Holy order
Wallpaper|November 2020
David Chipperfield Architects turns a 17th-century German convent into a 21st-century office complex

Successful architecture serves its users as well as its environment. It responds to its physical, social and historical context. It gives back more than it takes. David Chipperfield Architects is not only great at getting the aesthetics right, but also a master at responding to existing context, then harmonising and enhancing. Its recently completed Jacoby Studios office building, in the small German city of Paderborn, is a perfect example.

Paderborn, in North Rhine-Westphalia, is, as the name implies, where the river Pader is ‘born’ from some 200 springs across the city centre, threading together in interconnecting streams. It was founded by Charlemagne in the 8th century but, like many European cities, suffered damage during the Second World War – 85 per cent of it was destroyed. Nevertheless, the central urban plan from the Middle Ages is still very much intact. There are parts of the old city wall, large Catholic churches and smaller buildings in a typical 1950s West German style – a shopping arcade, large roads, some pedestrianised areas and the odd brutalist structure. In short, it is a fairly typical German city.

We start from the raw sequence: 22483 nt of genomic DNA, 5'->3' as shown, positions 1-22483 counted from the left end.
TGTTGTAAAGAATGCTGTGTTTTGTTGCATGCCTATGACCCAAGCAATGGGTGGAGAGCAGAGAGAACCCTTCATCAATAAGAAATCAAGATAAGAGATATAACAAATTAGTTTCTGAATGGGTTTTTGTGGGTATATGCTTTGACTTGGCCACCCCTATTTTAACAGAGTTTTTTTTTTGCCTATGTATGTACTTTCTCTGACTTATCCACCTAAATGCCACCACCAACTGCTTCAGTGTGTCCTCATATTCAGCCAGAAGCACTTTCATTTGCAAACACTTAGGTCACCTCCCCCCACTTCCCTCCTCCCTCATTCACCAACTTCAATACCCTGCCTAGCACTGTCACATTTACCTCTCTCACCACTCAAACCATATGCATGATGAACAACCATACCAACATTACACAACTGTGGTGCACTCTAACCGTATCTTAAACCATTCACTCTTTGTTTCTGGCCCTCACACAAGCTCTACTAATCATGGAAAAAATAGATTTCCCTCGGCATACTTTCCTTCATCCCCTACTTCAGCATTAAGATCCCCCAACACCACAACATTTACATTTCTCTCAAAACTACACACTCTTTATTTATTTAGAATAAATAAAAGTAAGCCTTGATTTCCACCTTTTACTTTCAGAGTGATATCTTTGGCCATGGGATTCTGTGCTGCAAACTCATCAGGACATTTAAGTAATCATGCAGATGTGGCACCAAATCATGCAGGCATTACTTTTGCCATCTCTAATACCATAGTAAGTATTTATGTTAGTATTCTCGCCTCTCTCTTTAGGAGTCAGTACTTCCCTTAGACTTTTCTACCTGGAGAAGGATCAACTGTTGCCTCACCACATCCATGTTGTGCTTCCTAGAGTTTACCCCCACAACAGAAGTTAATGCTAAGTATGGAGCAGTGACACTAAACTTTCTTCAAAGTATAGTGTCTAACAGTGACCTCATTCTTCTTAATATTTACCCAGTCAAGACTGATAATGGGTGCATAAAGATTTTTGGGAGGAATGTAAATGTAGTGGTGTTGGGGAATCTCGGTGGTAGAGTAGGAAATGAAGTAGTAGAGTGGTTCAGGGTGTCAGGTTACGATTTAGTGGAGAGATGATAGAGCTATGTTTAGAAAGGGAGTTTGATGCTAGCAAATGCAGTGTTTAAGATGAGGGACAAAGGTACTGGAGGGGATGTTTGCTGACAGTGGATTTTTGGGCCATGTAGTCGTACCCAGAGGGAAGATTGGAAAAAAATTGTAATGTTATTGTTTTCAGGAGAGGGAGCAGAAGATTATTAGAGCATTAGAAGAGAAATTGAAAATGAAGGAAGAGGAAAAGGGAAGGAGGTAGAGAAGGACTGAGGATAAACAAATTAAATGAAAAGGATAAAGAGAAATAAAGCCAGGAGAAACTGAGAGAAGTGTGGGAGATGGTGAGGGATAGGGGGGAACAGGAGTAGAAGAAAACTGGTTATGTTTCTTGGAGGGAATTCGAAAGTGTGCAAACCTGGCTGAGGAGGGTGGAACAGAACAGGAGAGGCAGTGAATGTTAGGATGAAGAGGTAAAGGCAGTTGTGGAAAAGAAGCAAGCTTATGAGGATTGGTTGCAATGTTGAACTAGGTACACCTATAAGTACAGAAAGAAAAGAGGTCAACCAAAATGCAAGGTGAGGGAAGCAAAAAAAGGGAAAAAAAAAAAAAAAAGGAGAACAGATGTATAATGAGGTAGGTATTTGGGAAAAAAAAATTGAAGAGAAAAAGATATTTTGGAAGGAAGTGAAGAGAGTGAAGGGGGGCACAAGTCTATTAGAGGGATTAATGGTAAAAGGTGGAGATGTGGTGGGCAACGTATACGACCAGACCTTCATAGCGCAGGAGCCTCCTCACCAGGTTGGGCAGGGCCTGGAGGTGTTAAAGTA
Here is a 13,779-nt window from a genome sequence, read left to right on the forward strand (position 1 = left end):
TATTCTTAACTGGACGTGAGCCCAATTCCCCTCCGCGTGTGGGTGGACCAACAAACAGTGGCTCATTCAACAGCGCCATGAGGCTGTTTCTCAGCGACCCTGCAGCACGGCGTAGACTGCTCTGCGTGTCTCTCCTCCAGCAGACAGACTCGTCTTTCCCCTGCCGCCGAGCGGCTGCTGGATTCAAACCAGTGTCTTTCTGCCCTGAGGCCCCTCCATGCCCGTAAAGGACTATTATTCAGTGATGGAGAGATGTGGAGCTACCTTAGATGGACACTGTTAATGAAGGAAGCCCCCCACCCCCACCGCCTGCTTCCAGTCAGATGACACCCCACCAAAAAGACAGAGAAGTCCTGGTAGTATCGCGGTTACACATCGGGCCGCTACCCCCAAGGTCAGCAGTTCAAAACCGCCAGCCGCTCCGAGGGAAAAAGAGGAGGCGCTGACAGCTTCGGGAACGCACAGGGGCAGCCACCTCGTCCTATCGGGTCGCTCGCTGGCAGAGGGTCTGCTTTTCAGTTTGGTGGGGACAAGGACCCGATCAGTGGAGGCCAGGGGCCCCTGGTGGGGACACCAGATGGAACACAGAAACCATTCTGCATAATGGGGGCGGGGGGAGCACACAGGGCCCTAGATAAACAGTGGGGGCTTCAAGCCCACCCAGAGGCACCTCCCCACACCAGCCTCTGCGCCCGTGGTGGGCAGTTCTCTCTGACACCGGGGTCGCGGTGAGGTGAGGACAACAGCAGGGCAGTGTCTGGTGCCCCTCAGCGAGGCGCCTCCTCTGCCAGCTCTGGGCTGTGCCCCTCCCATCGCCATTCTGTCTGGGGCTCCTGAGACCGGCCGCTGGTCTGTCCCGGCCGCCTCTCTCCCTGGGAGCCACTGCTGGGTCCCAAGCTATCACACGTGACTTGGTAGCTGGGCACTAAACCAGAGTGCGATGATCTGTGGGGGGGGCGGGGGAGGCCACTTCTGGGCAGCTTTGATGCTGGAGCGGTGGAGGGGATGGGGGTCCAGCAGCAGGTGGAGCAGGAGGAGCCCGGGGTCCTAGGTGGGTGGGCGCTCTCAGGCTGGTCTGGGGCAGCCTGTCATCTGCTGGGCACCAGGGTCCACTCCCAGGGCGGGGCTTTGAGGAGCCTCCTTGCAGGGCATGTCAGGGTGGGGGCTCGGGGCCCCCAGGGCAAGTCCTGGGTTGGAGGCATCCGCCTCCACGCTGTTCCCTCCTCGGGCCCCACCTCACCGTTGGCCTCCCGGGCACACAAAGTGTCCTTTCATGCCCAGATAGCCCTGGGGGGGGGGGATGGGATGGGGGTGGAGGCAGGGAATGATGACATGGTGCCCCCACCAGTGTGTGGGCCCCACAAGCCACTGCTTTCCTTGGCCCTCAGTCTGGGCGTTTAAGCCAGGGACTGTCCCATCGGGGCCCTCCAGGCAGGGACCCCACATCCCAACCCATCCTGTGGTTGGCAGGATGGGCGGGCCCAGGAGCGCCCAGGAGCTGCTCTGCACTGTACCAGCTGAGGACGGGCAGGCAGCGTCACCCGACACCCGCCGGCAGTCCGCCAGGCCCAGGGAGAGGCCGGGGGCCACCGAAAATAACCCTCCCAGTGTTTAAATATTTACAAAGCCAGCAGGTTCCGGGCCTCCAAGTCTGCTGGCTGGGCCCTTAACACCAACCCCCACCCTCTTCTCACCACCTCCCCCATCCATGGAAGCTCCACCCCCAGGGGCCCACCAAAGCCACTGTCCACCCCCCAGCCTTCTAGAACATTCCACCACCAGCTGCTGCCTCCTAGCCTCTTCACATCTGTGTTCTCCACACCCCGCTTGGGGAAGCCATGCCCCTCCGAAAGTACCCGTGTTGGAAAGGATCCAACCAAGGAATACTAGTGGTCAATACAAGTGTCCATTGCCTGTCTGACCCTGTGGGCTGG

Similarly, the clients for this project are, at first sight, a family firm fairly typical of the Mittelstand, the medium-sized businesses that form the backbone of the German economy. Founded in the 1970s by Franz Jacoby, and now run by his daughters Ellen and Yvonne, the firm is Germany’s biggest retailer for DIY arts and crafts materials and has around 1,000 employees, 85 per cent of whom are women. For the site of their new company HQ, the Jacobys had acquired a plot of land near Paderborn’s old city centre. On it stood a disused 1950s hospital building, built on the remains of a baroque convent for the Congregation of the Sisters of Mercy of Saint Vincent de Paul.

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